According to new data from the American Academy of Pediatrics and the Children’s Hospital Association, as of October 7, 6,047,371 children cumulatively tested positive for Covid-19 since the beginning of the pandemic.
And with covid-19 child cases rising faster in the last quarter than at the beginning of the pandemic, it was a relief when in September, both Pfizer and its partner BioNTech declared their two-dose COVID-19 vaccine safe for children aged 5 to 11.
Their scientists at the time were describing the vaccine as “safe” and “well-tolerated” for children aged 5 to 10.
“The safety profile and immunogenicity data in children aged 5 to 11 years vaccinated at a lower does are consistent with those we have observed with our vaccine in other older populations a higher dose,” said Dr. Ugur Sahin, CEO, and co-founder of BioNTech, in a statement in September
The pharma company applied for an emergency use application with the Food and Drug Administration, and it was expected to receive approval around the Halloween season.
True to these expectations, the FDA has since granted emergency use authorization to the Covid-19 vaccine developed by Pfizer and its partner BioNTech on Friday for children aged 5 to 11.
“As a mother and a physician, I know that parents, caregivers, school staff, and children have been waiting for today’s authorization. Vaccinating younger children against Covid-19 will bring us closure to returning to a sense of normalcy,” said acting FDA Commissioner Janet Woodcock in a statement.
But with the vaccines almost here, are parents willing to vaccinate their children? And though vaccine hesitancy was rife in July, more parents were willing to vaccinate their children in mid-September, according to a recent survey done between September 13 to 22 when Covid-19 infections were surging.
A report done by the Kaiser Family Foundation suggested that since the Pfizer vaccine is already in use for children aged 12 to 15, more parents with children in that age group were now more comfortable with it. The report shows that parents with children aged between 5 to 11 were reportedly more open to the vaccine—with 34 percent of them saying that they would vaccinate their children as soon as possible, up from 26 percent in July.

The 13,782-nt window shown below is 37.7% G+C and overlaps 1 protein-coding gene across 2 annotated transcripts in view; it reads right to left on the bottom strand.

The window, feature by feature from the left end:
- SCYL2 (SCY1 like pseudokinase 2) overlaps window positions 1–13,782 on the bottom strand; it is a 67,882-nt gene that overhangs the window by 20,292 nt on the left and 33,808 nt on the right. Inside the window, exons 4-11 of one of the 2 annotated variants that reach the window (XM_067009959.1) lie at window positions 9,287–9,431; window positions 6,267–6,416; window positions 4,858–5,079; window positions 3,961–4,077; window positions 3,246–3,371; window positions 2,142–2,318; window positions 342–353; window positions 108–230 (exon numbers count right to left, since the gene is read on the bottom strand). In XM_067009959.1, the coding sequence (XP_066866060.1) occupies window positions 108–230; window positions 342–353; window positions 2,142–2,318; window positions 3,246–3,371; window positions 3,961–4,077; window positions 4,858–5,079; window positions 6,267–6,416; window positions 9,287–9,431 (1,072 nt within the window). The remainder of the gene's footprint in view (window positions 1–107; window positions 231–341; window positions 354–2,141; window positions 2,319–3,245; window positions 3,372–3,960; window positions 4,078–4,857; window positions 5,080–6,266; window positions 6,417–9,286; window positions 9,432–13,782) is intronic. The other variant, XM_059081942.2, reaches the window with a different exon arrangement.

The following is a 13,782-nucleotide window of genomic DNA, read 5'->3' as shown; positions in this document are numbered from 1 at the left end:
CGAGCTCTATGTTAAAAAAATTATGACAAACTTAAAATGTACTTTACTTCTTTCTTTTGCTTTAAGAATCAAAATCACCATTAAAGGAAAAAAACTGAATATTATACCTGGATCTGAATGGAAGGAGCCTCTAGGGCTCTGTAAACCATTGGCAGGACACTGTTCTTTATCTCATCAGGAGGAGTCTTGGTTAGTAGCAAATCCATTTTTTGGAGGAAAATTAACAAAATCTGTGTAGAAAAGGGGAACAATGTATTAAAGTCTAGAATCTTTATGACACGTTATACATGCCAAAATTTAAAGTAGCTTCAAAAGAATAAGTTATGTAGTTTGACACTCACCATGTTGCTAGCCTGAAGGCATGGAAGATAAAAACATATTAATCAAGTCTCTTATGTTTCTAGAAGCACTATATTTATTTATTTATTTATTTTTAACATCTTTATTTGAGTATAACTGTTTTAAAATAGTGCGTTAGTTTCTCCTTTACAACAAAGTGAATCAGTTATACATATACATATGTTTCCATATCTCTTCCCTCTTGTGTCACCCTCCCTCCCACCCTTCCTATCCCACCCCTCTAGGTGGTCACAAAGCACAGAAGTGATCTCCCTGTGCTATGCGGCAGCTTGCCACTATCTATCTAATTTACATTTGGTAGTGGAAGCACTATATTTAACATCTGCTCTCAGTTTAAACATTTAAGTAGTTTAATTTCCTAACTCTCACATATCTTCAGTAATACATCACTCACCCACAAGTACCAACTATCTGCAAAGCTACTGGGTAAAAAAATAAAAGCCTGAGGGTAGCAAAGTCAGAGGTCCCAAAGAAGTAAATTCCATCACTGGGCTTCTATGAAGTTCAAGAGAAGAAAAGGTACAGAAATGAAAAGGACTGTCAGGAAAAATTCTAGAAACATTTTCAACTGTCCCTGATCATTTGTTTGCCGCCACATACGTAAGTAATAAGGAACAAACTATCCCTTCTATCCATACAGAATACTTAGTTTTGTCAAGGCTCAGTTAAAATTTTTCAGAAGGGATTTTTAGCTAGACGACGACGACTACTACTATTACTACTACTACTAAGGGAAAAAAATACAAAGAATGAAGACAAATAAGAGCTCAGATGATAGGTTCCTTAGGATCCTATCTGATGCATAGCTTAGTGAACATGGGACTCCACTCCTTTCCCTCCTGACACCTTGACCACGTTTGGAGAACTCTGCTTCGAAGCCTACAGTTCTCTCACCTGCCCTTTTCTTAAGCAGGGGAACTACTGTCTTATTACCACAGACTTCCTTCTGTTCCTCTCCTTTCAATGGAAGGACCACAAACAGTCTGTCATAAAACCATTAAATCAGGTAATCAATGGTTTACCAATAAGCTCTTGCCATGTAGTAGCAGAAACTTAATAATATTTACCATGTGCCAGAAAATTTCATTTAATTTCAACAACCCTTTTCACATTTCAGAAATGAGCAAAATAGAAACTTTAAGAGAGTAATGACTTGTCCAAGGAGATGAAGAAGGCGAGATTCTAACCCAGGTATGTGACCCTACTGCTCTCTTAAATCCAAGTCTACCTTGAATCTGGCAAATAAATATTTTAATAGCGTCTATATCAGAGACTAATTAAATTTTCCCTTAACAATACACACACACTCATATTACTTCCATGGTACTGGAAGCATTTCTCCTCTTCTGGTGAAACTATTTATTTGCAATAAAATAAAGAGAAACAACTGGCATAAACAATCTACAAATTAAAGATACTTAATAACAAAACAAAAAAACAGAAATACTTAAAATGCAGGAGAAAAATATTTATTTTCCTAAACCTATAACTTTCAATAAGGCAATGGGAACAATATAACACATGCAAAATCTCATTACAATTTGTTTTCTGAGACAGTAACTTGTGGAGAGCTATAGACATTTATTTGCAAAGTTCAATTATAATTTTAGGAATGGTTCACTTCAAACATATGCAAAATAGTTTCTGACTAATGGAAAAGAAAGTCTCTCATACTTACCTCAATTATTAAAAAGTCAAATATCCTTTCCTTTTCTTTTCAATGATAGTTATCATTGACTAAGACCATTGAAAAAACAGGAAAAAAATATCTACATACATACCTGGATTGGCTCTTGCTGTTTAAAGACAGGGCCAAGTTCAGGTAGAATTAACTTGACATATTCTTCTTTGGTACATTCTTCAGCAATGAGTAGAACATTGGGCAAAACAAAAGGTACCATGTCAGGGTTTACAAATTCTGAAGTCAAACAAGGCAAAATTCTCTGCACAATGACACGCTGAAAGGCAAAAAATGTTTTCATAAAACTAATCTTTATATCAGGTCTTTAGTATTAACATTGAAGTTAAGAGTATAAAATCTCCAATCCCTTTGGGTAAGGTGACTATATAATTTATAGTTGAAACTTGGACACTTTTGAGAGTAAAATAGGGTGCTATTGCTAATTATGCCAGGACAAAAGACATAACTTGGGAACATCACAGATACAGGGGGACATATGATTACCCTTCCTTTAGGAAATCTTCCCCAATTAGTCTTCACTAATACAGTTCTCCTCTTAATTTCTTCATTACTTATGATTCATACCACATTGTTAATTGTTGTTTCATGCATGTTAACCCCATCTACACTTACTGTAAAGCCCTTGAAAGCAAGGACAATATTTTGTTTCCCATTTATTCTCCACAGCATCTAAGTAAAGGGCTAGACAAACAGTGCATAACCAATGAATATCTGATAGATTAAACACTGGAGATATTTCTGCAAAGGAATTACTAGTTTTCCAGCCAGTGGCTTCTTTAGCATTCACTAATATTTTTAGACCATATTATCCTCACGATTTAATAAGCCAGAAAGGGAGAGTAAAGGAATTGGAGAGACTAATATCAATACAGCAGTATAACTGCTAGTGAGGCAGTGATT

The FDA has approved the Pfizer vaccine for children aged 5 to 11, but it still awaits approval from The Centers for Disease Control (CDC). In the meantime, parents should prepare themselves and their children for possible vaccine visits.
- The CDC recommends that before going for a vaccine visit, parents read materials they’ve received from their child’s healthcare professional and write down any questions they may have—by doing so, they will get a better understanding of the vaccine, and they will have their fears alleviated.
- Secondly, call your child’s pediatrician or primary care doctor and inform them that you plan to get your child vaccinated. Ask the questions that you had written down in step one.
- As your child prepares to have a Covid-19 vaccine shot, note down any other vaccines that your child may require. That way, they can get vaccinated for them at the same time as the Covid-19 vaccine shot.
- Call your child’s pediatric hospital or office and schedule an appointment for your child’s Covid-19 vaccination.
- Make sure to talk to your child prior to vaccination. Explain to them where they are going and why they are going—that will help with how your child behaves during vaccination.
- And after your child gets the first jab, don’t forget to make a follow-up appointment for the second dose.
- Keep the vaccination card that you will be given, and because additional information may be added to it, don’t laminate it.
Covid-19 has undeniably had effects on both the young and old across the globe. May it be through school closures, working remotely, lockdowns, physical distancing, wearing masks in public, and the loss of loved ones—Covid-19 has had an impact. Covid-19 vaccinations bring us a step closer to going near normalcy post-pandemic.